Santiago Atitlan is the largest town on Lake Atitlan, with over 50,000 inhabitants. Lake Villa Guatemala is technically in Santiago, though it’s a 15-minute drive into town. It was the first town around Lake Atitlan settled by the Spanish, and the Catholic church was built in 1547 on the site of a Mayan temple, and to this day has Mayan altars inside.

Guests often like to shop on the street leading up from the dock. Santiago is well known for its bird and flower motif guipiles (women’s blouse) and for its wood carving.

Santiago has a busy market where locals buy their produce, clothing, and household goods. Market days are Friday and Sunday.

Santiago Atitlan Walking Tour

We are blessed to have Dolores Ratzán Pablo in Santiago. Dolores lived in the U.S. for 10 years and speaks excellent English. She is active in a Santiago cofradía (spiritual brotherhood) and gives an excellent walking tour, including the church, Maximon, and if desired, another cofradía.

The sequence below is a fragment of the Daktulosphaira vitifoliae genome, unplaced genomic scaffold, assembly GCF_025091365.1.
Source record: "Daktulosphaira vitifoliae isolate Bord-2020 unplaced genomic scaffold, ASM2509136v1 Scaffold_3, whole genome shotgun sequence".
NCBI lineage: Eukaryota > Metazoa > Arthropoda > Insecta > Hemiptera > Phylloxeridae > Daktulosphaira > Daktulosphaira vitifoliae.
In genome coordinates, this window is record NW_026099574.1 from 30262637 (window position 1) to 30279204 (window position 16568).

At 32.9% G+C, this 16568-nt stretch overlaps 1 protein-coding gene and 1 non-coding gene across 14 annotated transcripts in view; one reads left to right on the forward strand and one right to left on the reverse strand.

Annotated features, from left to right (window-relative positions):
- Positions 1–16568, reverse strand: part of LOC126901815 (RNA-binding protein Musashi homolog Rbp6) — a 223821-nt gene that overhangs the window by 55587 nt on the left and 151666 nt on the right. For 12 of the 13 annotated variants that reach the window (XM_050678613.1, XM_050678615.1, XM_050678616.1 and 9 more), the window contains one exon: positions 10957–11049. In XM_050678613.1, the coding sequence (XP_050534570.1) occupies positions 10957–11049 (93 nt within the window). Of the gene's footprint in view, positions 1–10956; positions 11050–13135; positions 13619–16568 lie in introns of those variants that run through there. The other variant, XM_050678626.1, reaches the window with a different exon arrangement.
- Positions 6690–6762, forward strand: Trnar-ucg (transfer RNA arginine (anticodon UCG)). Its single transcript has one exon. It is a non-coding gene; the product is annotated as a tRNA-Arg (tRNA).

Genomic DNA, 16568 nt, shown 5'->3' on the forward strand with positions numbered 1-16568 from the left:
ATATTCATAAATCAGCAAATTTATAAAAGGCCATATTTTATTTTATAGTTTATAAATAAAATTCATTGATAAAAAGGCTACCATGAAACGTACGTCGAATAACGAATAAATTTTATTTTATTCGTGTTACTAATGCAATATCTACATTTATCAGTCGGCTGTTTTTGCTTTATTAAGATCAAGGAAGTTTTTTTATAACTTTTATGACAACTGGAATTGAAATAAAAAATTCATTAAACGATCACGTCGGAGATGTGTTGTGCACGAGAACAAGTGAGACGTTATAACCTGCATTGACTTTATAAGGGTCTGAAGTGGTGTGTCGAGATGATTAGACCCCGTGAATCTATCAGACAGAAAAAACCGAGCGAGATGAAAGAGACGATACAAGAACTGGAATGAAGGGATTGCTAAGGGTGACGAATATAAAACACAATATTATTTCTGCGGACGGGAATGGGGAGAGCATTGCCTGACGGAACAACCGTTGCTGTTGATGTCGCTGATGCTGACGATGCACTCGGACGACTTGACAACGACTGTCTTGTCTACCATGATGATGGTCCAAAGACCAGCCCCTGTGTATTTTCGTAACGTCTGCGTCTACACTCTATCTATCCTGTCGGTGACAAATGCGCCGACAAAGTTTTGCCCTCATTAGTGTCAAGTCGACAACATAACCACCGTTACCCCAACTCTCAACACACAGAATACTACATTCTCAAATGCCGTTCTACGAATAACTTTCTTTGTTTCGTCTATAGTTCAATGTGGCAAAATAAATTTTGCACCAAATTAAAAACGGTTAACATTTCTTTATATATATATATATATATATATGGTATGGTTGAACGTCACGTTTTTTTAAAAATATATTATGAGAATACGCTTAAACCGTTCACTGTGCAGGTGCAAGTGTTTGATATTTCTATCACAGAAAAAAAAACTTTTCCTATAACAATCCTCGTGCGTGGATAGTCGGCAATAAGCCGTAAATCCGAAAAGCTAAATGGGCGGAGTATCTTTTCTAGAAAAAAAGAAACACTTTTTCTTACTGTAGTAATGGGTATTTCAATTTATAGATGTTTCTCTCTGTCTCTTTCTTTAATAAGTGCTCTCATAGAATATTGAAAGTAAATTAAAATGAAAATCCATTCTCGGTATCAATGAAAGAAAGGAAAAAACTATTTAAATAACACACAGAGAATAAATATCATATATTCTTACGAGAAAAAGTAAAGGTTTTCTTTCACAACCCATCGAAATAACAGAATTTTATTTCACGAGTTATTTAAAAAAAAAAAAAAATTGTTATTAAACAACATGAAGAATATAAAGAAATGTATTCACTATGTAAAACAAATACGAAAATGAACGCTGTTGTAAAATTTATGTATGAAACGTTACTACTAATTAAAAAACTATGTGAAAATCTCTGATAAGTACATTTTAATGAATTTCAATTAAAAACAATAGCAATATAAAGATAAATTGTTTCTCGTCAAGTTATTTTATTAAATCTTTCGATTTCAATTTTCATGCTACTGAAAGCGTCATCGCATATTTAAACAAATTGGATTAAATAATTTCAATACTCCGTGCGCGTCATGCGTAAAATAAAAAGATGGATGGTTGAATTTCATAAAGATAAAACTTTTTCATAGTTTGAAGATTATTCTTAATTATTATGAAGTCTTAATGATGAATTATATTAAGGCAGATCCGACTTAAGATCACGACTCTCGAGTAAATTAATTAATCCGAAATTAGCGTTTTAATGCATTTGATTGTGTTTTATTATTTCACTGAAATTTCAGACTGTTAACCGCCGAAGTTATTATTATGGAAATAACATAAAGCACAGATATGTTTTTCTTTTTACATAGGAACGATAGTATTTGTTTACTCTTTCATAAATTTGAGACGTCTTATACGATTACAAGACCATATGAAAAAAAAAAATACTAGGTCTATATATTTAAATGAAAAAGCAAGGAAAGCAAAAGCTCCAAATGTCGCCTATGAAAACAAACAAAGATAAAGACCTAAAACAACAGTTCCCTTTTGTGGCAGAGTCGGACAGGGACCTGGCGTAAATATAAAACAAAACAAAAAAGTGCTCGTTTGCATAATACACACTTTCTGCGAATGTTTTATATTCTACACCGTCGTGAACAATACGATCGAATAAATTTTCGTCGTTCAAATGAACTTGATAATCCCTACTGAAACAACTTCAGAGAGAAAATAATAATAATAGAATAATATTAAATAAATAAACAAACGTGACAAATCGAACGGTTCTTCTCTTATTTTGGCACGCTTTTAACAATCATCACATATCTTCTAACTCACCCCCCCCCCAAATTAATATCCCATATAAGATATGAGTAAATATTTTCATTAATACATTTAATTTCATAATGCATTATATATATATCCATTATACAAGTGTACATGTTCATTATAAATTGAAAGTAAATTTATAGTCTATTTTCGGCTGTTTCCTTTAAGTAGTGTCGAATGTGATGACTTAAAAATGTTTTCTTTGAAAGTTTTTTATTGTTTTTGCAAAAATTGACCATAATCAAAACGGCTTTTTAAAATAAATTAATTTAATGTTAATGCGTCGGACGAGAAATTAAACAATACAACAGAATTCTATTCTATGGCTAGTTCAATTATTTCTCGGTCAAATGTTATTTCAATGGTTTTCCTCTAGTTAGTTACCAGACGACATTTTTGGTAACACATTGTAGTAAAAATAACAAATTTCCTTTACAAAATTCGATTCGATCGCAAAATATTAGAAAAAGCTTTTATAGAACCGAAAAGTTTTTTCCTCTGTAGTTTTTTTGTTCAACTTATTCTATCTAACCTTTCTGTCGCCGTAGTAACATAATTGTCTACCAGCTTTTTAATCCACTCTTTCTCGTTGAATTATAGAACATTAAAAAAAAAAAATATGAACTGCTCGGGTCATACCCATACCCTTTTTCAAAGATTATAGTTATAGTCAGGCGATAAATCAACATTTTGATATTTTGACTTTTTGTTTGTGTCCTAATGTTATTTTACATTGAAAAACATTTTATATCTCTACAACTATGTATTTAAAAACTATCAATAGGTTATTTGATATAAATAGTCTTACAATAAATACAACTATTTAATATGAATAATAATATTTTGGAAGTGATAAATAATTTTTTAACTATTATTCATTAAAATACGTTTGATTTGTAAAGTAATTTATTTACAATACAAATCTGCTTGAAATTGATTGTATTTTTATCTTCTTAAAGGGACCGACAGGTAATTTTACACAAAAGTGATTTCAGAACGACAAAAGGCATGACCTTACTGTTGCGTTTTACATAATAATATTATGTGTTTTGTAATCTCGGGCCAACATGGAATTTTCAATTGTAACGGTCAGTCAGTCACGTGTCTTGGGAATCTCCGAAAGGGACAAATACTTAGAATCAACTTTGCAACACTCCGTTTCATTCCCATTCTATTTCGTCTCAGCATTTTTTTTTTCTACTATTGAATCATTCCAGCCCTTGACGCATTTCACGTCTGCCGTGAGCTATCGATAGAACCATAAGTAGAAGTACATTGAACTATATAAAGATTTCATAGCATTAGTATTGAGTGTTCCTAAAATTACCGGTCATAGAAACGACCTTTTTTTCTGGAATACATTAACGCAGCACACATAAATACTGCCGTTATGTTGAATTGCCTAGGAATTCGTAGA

Cojolya Weaving Co-op and Museum

For over 30 years, the Cojolya Association of Maya Women Weavers has been helping to keep the tradition of backstrap weaving alive, while providing income to its members.

Cojolya uses traditional methods with high quality materials and modern designs to create unique styles. They have a small store and museum in the heart of Santiago.

Cojolya offers tours where you can meet the weavers in their homes and workshops, and see how the work is done. Current price for the tour is Q80. They also offer weaving classes for Q23 per hour plus a materials fee of Q150.

A stop at the store and museum can be included in any trip to Santiago during the week (they’re closed on weekends). Tours and classes require a day’s notice to arrange.